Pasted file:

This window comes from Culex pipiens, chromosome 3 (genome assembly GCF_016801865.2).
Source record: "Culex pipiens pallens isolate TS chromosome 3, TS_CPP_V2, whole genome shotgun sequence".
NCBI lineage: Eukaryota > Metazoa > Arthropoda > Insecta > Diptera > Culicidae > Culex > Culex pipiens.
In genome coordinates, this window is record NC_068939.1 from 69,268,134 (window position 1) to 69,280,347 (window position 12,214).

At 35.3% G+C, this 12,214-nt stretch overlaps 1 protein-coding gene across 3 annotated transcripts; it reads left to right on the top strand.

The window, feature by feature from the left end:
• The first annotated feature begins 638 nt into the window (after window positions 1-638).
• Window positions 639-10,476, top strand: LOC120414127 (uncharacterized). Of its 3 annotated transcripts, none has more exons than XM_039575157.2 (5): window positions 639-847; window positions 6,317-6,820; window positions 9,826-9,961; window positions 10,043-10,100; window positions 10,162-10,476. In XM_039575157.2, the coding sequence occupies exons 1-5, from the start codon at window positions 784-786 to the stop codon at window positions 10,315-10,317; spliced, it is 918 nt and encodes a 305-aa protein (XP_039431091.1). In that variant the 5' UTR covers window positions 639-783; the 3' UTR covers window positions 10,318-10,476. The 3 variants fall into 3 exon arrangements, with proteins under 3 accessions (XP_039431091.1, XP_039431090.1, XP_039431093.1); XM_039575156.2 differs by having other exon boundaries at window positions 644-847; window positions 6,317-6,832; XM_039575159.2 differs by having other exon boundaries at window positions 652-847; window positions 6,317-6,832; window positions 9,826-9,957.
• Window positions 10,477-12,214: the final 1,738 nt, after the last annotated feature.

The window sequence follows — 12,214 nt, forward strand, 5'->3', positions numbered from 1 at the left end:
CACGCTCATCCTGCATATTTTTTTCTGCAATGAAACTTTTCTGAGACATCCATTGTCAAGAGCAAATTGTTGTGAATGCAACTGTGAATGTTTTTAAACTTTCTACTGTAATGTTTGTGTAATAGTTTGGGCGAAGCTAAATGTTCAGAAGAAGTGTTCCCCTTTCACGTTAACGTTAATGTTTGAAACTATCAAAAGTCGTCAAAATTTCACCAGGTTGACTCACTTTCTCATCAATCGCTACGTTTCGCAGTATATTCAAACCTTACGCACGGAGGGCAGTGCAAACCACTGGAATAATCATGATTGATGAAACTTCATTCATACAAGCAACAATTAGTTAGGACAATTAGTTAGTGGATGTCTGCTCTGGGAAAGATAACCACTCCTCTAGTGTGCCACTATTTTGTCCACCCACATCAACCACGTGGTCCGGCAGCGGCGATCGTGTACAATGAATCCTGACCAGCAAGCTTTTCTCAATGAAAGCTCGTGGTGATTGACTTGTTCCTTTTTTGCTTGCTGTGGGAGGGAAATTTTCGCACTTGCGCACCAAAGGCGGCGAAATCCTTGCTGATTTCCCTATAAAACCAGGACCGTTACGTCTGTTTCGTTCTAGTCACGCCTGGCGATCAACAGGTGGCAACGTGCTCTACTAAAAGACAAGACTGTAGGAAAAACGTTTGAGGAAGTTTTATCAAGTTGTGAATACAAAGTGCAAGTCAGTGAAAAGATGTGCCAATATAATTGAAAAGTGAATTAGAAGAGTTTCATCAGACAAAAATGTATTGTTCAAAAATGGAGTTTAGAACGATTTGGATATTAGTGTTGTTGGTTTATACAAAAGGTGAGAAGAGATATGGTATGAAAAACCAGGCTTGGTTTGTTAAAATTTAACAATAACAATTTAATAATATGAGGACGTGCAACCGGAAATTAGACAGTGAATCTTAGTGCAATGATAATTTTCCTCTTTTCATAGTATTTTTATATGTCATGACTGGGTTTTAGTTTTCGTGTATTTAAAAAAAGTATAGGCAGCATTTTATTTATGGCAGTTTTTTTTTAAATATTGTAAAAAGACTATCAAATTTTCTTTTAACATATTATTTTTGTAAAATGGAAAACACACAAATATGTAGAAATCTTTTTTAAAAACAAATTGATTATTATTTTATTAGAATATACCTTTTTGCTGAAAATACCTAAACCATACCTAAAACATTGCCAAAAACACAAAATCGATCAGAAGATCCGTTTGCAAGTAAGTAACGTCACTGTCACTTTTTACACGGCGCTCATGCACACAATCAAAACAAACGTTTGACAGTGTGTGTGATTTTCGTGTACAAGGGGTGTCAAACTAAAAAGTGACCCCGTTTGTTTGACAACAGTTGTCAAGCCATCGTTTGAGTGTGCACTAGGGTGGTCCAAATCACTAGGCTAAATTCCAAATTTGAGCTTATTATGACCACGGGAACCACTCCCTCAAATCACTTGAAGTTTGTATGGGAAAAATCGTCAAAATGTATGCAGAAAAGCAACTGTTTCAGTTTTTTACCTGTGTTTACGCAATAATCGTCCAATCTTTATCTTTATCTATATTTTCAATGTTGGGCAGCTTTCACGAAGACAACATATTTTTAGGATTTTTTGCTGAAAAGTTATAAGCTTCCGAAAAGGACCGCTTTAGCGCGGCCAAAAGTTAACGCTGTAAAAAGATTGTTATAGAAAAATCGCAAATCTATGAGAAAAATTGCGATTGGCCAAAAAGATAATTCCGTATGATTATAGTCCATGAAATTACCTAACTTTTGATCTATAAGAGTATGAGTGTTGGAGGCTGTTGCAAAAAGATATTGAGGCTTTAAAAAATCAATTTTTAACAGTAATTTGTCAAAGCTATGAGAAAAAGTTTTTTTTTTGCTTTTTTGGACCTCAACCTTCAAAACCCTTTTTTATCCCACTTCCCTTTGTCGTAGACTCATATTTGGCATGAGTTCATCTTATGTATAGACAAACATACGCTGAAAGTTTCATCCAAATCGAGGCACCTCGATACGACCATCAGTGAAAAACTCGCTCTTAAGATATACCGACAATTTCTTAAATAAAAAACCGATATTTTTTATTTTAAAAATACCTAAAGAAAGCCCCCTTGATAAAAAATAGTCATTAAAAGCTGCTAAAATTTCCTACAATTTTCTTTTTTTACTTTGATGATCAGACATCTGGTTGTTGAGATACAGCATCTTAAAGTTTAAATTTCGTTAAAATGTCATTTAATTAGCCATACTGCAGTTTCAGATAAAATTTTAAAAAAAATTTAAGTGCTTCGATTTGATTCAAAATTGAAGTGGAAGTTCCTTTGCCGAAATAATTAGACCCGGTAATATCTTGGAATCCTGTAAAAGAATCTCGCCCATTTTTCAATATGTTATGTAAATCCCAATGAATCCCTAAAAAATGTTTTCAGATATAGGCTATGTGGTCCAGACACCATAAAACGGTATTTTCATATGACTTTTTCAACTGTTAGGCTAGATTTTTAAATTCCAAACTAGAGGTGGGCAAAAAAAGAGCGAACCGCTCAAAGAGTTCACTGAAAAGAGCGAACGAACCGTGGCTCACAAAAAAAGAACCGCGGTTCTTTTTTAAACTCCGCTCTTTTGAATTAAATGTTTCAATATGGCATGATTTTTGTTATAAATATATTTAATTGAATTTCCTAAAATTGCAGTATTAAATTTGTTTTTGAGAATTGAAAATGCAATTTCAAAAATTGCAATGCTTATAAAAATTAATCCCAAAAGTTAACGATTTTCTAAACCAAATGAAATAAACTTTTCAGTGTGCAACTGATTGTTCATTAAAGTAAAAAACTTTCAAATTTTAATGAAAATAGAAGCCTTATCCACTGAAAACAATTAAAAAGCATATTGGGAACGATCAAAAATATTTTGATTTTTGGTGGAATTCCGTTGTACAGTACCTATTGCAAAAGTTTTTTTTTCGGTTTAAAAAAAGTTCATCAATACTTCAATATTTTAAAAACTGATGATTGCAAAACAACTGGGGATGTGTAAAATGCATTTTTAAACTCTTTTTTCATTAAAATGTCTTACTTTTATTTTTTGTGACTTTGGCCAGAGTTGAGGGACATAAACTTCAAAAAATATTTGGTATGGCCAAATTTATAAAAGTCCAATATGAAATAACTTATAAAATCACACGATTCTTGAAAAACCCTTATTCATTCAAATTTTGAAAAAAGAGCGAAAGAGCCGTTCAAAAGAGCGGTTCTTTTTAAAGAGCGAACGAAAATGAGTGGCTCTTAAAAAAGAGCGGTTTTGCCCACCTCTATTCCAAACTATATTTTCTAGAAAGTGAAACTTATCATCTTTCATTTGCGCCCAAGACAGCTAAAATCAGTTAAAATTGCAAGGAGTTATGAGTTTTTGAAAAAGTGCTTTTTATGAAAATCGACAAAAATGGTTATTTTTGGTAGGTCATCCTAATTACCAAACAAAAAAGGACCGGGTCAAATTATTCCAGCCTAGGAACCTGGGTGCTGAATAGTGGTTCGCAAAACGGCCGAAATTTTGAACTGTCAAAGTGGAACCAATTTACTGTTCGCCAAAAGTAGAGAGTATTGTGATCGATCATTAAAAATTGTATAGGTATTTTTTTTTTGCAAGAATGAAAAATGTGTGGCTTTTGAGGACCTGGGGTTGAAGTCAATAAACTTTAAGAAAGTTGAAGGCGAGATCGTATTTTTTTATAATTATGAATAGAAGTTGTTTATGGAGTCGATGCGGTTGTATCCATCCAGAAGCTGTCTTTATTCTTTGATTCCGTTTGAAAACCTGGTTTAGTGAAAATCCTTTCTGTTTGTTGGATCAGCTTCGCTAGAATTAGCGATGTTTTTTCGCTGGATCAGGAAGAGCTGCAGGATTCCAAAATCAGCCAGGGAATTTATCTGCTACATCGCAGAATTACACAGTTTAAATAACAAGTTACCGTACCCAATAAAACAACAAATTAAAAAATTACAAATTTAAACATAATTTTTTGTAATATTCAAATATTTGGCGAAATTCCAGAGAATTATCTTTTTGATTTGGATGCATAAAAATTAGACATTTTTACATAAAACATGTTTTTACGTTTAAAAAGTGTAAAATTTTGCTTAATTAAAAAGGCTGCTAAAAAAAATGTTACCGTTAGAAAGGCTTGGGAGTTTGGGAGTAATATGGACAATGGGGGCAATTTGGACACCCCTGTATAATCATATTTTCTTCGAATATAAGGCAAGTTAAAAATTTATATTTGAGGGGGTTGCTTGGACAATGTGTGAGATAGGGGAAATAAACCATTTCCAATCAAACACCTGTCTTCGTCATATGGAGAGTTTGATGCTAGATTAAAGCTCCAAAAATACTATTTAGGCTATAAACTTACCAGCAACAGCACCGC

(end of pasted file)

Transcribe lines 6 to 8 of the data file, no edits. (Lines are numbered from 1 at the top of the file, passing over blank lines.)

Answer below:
The window, feature by feature from the left end:
• The first annotated feature begins 638 nt into the window (after window positions 1-638).
• Window positions 639-10,476, top strand: LOC120414127 (uncharacterized). Of its 3 annotated transcripts, none has more exons than XM_039575157.2 (5): window positions 639-847; window positions 6,317-6,820; window positions 9,826-9,961; window positions 10,043-10,100; window positions 10,162-10,476. In XM_039575157.2, the coding sequence occupies exons 1-5, from the start codon at window positions 784-786 to the stop codon at window positions 10,315-10,317; spliced, it is 918 nt and encodes a 305-aa protein (XP_039431091.1). In that variant the 5' UTR covers window positions 639-783; the 3' UTR covers window positions 10,318-10,476. The 3 variants fall into 3 exon arrangements, with proteins under 3 accessions (XP_039431091.1, XP_039431090.1, XP_039431093.1); XM_039575156.2 differs by having other exon boundaries at window positions 644-847; window positions 6,317-6,832; XM_039575159.2 differs by having other exon boundaries at window positions 652-847; window positions 6,317-6,832; window positions 9,826-9,957.